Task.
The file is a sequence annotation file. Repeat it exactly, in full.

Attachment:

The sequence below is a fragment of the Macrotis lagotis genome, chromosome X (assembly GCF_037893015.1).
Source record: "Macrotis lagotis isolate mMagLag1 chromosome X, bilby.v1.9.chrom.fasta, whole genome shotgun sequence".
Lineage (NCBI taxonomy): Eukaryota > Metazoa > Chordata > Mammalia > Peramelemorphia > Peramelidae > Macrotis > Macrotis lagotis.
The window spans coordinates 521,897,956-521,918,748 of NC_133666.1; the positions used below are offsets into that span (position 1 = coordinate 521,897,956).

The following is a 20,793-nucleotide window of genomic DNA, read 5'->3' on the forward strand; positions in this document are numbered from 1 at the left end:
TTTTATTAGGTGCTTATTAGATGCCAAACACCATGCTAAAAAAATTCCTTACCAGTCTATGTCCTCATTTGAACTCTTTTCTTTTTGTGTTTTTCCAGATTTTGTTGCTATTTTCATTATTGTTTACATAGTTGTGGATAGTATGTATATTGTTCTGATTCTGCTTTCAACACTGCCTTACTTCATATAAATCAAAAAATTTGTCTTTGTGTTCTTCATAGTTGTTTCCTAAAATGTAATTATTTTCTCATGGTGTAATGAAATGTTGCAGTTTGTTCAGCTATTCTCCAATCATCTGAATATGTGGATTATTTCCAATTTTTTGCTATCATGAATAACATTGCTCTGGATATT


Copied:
The sequence below is a fragment of the Macrotis lagotis genome, chromosome X (assembly GCF_037893015.1).
Source record: "Macrotis lagotis isolate mMagLag1 chromosome X, bilby.v1.9.chrom.fasta, whole genome shotgun sequence".
Lineage (NCBI taxonomy): Eukaryota > Metazoa > Chordata > Mammalia > Peramelemorphia > Peramelidae > Macrotis > Macrotis lagotis.
The window spans coordinates 521,897,956-521,918,748 of NC_133666.1; the positions used below are offsets into that span (position 1 = coordinate 521,897,956).

The following is a 20,793-nucleotide window of genomic DNA, read 5'->3' on the forward strand; positions in this document are numbered from 1 at the left end:
TTTTATTAGGTGCTTATTAGATGCCAAACACCATGCTAAAAAAATTCCTTACCAGTCTATGTCCTCATTTGAACTCTTTTCTTTTTGTGTTTTTCCAGATTTTGTTGCTATTTTCATTATTGTTTACATAGTTGTGGATAGTATGTATATTGTTCTGATTCTGCTTTCAACACTGCCTTACTTCATATAAATCAAAAAATTTGTCTTTGTGTTCTTCATAGTTGTTTCCTAAAATGTAATTATTTTCTCATGGTGTAATGAAATGTTGCAGTTTGTTCAGCTATTCTCCAATCATCTGAATATGTGGATTATTTCCAATTTTTTGCTATCATGAATAACATTGCTCTGGATATT